This type of inspection uses high-frequency penetrating radiation in the form of X-rays to locate discontinuities in a material, verify the integrity of internal components, and determine the quality of welds. There are many advantages to radiography including inspection of a wide variety of material types with varying density, ability to inspect assembled components, minimum surface preparation required, sensitivity to changes in thickness corrosion, voids, cracks, and material density changes, the ability to detect both surface and subsurface defects and the ability to provide a permanent record of the inspection.


The overall inspection process consists of applying the Eddy Current Test (ET) Method to detect surface or subsurface cracks in the item inspected. The material tested includes ferromagnetic and non-ferromagnetic materials such as steel, aluminum, copper, and titanium, to name a few. It detects surface and subsurface flaws using state-of-the-art equipment and allows the inspection of aircraft components and structures for cracks, corrosion, and conductivity caused by fatigue, stress, and extreme heat. Our techniques include surface and subsurface inspections, rotating bolt hole inspections, and conductivity measurements.


Phased array ultrasonics uses the general principles of ultrasonic testing and computer software to apply several UT beams to an article and manipulating them to an LCD screen. Inspecting parts with variable-angle beams maximize detection regardless of the defect orientation while optimizing the signal-to-noise ratio.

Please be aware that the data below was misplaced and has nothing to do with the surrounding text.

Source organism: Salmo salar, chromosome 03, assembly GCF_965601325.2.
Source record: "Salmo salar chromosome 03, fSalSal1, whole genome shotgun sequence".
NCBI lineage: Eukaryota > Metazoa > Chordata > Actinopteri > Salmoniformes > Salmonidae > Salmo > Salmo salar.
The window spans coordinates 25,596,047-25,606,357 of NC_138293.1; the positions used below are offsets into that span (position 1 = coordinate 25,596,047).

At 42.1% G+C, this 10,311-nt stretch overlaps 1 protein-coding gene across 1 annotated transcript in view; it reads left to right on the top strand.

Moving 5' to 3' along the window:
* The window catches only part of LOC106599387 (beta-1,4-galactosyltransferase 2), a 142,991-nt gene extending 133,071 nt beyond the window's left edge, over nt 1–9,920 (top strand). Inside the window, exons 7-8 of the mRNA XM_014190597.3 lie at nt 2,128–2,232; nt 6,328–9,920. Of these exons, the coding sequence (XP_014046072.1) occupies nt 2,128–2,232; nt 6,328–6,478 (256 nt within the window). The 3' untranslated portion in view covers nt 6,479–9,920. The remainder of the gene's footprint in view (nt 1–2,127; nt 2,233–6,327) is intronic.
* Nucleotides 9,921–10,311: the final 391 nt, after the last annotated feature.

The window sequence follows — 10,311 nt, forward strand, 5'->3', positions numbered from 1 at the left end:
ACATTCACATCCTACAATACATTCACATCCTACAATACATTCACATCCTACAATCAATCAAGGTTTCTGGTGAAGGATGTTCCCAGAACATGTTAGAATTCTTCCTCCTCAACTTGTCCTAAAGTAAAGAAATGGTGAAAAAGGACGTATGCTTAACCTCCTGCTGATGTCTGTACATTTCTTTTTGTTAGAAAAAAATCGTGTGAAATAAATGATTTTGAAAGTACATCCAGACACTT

Aircraft Phased Array Ultrasonics


This method is an advanced visual inspection that utilizes infrared technology (cameras) to view the heat profile of an object. The software used in the cameras is able to read temperatures and displays this parameter in a color format. IRT is used to find flaws such as delamination, voids, impact damage, cracks and water ingress in Thin Material, Honeycomb sections and composite material without removal of paint. It is also used in many non-aircraft applications such as building insulation inspection, electrical wiring, rotating machines and various heat sensitive equipment. Permanent records of inspections are stored electronically and can be review at any time to read temperature measurements.


Magnetic particle examination (MPI) is usable only on materials having ferromagnetic properties, principally low alloy steels, and heat-treatable stainless steels. It is a sensitive non-destructive method for detecting surface and near-surface cracks and discontinuities. MPI is used in two general types and forms: Visible/fluorescent and dry/wet particle. Fluorescent wet particles offer sensitivities up to 1000 times that of the visible dry methods. However, they both have their use in industry as one method looks for gross discontinuities while the other seeks out minute defects.


Ultrasonic inspection (UT) utilizes sound waves at frequencies between 2.5 to 20 MHz. UT is used mainly for thickness testing and flaw detection in solid materials that can support sound waves – all metals, plastics, glass, and carbon fiber. finding internal and external flaws and can inspect many different parts/sections of the aircraft structure without disassembly.


Liquid penetrant (LPI) testing services are reliable for detecting surface-breaking flaws in just about any solid material with a non-porous surface. A dye is placed on the inspection surface and allowed to seep into crevices. The surface dye is then removed and creviced dye is drawn to the surface in a development process to identify discontinuities in the material. The two main types of LPI used are visible and fluorescent dyes, with the fluorescent version of the inspection having an increased sensitivity of as much as 1000 times that of the visible inspection. An advantage of this inspection method is that it is very portable and can be performed at remote locations. Permanent recording of results is possible with the aid of photography.